Today marks 30 years since New Zealand became nuclear free thanks to 'courageous grassroots work'

Today marks 30 years since New Zealand became nuclear free.

The Nuclear Free Zone, Disarmament and Arms Control Act came after years of grassroots campaigning.

The campaigning was in response to years of French nuclear testing in the Pacific Ocean triggered a united and passionate response from New Zealanders.

It is 30 years since New Zealand became nuclear free, the first country to do so. Source: 1 NEWS

Opposition to the testing led to the Labour Government of 1987 declaring New Zealand nuclear free.

Today, the anniversary of the landmark legislation, those who dedicated decades to the cause will gather at Christchurch's Peace Bell in the first of a number of events marking the 30 years since the law change.

For nuclear free campaigner Kate Dewes the watershed followed years of lobbying.

"The night it (legislation) went through there was euphoria really all around the country in terms of the movement," Ms Dewes says.

The anti-nuclear movement grew from single homes to a nationwide phenomenon.

"We were declaring our homes, offices, bicycles, schools, farms, marae nuclear free .. with a great big map filling in where they were," she says.

For former Royal Navy Commander Robert Green the day was also meaningful.

He joined the peace movement after years of operating nuclear strike aircraft.

"There's a lot of courageous grassroots work, hard long slog out here in New Zealand," says Mr Green.

"You don't get it just by asking Government to change minds."

Australasia suffers the highest cancer rate in the world

Men are most at risk of the 35,897 new cases of cancer expected in New Zealand in 2018, says the World Health Organisation.


Close to half the men in New Zealand and Australia are at risk of getting cancer, giving Australasia the highest regional rate in the world, latest estimates from The World Health Organisation (WHO) show.

WHO's International Agency for Research on Cancer (IARC) estimates the risk of New Zealand men developing cancer before the age of 75 years is 46.27 per cent.

The agency estimates the risk for women in New Zealand at a third.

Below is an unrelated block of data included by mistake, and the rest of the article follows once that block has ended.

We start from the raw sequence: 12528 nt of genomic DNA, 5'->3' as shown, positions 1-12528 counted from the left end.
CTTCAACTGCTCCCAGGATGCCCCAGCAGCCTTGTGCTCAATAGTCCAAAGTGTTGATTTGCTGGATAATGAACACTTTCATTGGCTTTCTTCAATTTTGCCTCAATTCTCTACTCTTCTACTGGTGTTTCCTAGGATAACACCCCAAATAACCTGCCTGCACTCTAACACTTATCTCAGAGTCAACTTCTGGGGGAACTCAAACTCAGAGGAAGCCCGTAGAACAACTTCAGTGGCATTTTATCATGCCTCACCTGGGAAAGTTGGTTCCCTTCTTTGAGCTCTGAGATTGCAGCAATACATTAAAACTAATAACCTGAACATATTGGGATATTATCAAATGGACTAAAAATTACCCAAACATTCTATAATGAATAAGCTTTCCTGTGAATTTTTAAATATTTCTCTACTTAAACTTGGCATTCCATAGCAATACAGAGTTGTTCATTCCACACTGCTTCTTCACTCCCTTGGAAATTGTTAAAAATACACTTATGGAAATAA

"The increasing cancer burden is due to several factors including population growth and ageing, as well as the changing prevalence of certain causes of cancer linked to social and economic development," the agency's report said.

"This is particularly true in rapidly growing economies, where a shift is observed from cancers related to poverty and infections to cancers associated with lifestyles more typical of industrialised countries."

Cancer Society of New Zealand chief executive Mike Kernaghan said an ageing population and lifestyle factors including diet and exercise were contributing to the rising risk of getting the disease.

"All of those factors contribute, as we get older, to an increased risk of cancer and the concern is that we don't appear to be paying enough attention here in New Zealand to those issues," Mr Kernaghan said.

He said cancer caused 30 per cent of deaths in New Zealand with lung cancer and prostate cancer the most prevalent.

"Survival rates are… improving because of new treatments that are available and the care available.

"Having said that… we've still got a long way to go in terms of improving our performance here in New Zealand."

Mr Kernaghan said access to new and proven medicines in New Zealand lagged behind other countries around the world, particularly Australia.

The IARC report also highlighted a worrying rise in lung cancer in women, with highest incidence rates in Hungary, North America, China, Australia and New Zealand.

Protesters block major Tauranga highway to call on government to fix deadly stretch of road - 'stop letting people die like this'